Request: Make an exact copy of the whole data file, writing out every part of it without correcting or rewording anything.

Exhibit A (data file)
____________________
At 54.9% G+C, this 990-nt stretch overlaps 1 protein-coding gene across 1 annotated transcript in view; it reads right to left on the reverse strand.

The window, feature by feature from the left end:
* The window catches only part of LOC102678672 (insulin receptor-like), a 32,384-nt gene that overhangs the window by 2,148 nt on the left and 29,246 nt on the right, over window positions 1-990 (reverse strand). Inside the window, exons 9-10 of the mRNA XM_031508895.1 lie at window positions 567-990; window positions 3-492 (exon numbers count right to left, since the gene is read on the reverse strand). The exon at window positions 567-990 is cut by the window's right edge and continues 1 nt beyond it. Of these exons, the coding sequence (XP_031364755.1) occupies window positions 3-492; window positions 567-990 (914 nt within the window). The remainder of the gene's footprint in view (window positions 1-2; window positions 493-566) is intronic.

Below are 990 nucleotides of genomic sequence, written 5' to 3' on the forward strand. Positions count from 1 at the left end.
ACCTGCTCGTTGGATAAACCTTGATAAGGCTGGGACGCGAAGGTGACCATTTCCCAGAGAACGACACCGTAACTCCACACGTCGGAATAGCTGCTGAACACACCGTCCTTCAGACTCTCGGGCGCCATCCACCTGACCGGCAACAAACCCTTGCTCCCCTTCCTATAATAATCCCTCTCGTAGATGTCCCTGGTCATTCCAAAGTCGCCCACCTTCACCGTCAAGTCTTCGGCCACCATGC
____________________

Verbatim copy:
At 54.9% G+C, this 990-nt stretch overlaps 1 protein-coding gene across 1 annotated transcript in view; it reads right to left on the reverse strand.

The window, feature by feature from the left end:
* The window catches only part of LOC102678672 (insulin receptor-like), a 32,384-nt gene that overhangs the window by 2,148 nt on the left and 29,246 nt on the right, over window positions 1-990 (reverse strand). Inside the window, exons 9-10 of the mRNA XM_031508895.1 lie at window positions 567-990; window positions 3-492 (exon numbers count right to left, since the gene is read on the reverse strand). The exon at window positions 567-990 is cut by the window's right edge and continues 1 nt beyond it. Of these exons, the coding sequence (XP_031364755.1) occupies window positions 3-492; window positions 567-990 (914 nt within the window). The remainder of the gene's footprint in view (window positions 1-2; window positions 493-566) is intronic.

Below are 990 nucleotides of genomic sequence, written 5' to 3' on the forward strand. Positions count from 1 at the left end.
ACCTGCTCGTTGGATAAACCTTGATAAGGCTGGGACGCGAAGGTGACCATTTCCCAGAGAACGACACCGTAACTCCACACGTCGGAATAGCTGCTGAACACACCGTCCTTCAGACTCTCGGGCGCCATCCACCTGACCGGCAACAAACCCTTGCTCCCCTTCCTATAATAATCCCTCTCGTAGATGTCCCTGGTCATTCCAAAGTCGCCCACCTTCACCGTCAAGTCTTCGGCCACCATGC